- How successfully were organizations able to build security testing into their CI/CD pipelines? What tradeoffs were made to get testing during the finite window of opportunity during the build process? We have one client who was told by architects that he had just under three minutes to perform a security pipeline as part of the fully automated commit process. If you have 19 seconds, you sure as heck can’t perform a full-blown static analysis of the entire code base, so you’ll have to make serious tradeoffs and develop a process to perform deeper inspection of code in a separate out-of-band process.
Will Security Get Better Test Coverage on the New/Cool Languages?
Most application static vulnerability scanning technologies are best at finding vulnerabilities in web applications written in compiled languages like .NET and Java. Why is this the case? For nearly twenty years, these languages have been the preferred platform of choice for enterprise organizations writing line of business applications. Scanning technologies have been incrementally tuned to find more coding flaws in the apps they have scanned the most – namely apps built in .NET or Java. However, most of the cool kids in Silicon Valley startups or in the interactive component of established companies are adopting newer dynamic languages like Go or Python. Unfortunately, the static scanners tend to have far less coverage for these languages. How does this play out in the real world? We have one client that adopted a popular and static application vulnerability scanner to find vulnerabilities in their Python-based platform. They could not figure out why their Bug Bounty program was continually finding bugs in production when their scanning efforts nearly always gave them a clean bill of health. It was tough to explain to their non-development-smart security team that their existing scanning engine struggles to find many vulnerabilities in Python because of challenges statically scanning dynamic languages and the relative immaturity of their support versus “enterprise” languages like Java and .NET.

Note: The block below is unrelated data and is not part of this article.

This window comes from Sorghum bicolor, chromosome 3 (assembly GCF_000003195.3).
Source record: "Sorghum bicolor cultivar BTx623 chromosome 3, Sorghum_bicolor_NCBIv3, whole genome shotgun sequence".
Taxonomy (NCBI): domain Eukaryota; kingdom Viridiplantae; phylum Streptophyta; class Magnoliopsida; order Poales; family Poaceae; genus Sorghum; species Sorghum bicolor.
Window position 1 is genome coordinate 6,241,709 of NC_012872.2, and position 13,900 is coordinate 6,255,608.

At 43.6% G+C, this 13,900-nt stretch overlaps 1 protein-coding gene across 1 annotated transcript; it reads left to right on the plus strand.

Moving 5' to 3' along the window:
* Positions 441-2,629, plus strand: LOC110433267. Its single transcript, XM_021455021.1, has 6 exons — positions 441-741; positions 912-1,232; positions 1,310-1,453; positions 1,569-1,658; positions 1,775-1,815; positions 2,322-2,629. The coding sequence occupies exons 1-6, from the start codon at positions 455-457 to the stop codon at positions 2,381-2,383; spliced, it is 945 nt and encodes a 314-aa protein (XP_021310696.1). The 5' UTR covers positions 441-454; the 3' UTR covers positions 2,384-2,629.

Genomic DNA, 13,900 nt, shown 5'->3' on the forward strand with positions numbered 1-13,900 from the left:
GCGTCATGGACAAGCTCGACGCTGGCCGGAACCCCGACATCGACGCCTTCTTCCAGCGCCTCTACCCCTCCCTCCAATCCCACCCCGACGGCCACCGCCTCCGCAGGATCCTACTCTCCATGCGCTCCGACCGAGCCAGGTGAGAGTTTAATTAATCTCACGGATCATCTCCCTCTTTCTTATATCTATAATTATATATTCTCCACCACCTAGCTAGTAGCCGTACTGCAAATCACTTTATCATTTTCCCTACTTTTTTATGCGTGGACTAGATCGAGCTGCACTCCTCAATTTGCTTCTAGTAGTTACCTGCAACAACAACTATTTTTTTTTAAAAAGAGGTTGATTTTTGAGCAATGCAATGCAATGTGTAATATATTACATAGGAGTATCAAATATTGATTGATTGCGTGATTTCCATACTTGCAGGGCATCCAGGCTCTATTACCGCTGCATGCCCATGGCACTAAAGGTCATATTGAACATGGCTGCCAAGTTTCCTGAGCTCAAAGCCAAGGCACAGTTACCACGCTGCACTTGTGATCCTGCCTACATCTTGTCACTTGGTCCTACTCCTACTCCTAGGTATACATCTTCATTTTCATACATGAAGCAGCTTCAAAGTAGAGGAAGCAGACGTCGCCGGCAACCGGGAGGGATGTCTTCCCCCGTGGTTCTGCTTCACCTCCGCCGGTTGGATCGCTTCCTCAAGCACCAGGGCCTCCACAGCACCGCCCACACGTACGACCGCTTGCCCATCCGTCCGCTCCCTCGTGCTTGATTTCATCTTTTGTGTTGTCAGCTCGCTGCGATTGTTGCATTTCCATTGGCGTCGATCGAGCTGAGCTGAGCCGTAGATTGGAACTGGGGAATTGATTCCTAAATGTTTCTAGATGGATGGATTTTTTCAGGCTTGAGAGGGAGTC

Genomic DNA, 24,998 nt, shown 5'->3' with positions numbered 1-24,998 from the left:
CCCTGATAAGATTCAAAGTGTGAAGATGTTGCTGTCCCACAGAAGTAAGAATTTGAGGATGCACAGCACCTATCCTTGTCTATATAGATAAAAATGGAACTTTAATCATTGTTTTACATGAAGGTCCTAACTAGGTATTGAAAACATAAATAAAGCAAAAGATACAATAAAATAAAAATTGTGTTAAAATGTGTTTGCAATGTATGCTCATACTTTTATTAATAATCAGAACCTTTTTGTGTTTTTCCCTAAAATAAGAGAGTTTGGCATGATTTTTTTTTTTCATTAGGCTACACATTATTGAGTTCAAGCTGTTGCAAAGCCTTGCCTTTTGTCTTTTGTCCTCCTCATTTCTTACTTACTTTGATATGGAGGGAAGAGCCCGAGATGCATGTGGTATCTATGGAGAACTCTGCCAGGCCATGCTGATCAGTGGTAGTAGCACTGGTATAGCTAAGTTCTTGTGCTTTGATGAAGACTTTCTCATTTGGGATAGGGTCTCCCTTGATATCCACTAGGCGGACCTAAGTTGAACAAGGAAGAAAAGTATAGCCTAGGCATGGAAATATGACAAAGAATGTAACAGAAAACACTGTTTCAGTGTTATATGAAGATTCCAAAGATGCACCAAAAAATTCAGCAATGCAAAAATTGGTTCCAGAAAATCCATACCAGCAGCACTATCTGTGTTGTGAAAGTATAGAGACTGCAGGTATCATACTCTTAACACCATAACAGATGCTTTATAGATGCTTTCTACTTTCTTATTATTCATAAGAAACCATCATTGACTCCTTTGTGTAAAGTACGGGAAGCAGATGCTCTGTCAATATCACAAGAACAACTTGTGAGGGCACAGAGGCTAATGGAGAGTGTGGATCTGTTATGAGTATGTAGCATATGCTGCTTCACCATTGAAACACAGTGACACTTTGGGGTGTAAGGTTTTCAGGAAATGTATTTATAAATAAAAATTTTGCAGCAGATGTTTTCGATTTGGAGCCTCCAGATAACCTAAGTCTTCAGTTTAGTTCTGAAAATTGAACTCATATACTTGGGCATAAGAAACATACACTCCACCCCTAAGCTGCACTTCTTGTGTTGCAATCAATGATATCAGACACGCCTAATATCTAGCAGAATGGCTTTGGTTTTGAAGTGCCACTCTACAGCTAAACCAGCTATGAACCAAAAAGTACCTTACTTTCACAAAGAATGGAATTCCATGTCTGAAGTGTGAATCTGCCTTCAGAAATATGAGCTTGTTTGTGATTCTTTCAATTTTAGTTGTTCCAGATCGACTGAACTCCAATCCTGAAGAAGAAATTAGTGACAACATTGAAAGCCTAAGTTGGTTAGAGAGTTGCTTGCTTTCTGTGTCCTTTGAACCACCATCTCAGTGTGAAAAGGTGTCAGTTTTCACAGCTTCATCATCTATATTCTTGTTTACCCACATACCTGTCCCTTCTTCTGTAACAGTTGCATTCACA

How will the Application Security Vendors Adapt to the Changing Landscape?
There has been a whirlwind of change in the application security vendor market in the last two years. CA’s acquisition of Veracode, Microfocus’s purchase of HP/Fortify, and the succession of acquisitions by Synopsys of Quotiom, Cigital, and Black Duck (who did I miss?) highlight a consolidation of the industry. Will CA let Veracode continue as a business unit or will they be tempted to more tightly integrate the Veracode platform into the larger CA suite, with all the subsequent positives and negatives of doing so? Will MicroFocus continue to improve Fortify or will it be tempted to optimize its existing software suite to maximize sales margin? Will the advisory culture of Cigital win over the product focus of the other technologies purchased by Synopsys? Will newer companies like Checkmarx and Signal Science capitalize on miscues of certain incumbent application security vendors this year? My suspicion is that 2018 will be another year of consolidation and be even more fun to watch. Luckily, I have a front seat J.
Picking my top questions for 2018 was not a straightforward task. The above list represents just the tip of the iceberg of many questions I’d like to see answered in the new year. No doubt there were good questions left out, and other application security experts will have other equally or more interesting questions. If you do, feel free to share those on social media and I’ll combine them in a subsequent blog post.
I plan to revisit this list at the same time in 2019 to see what, if anything, has changed or was answered. Happy New Year!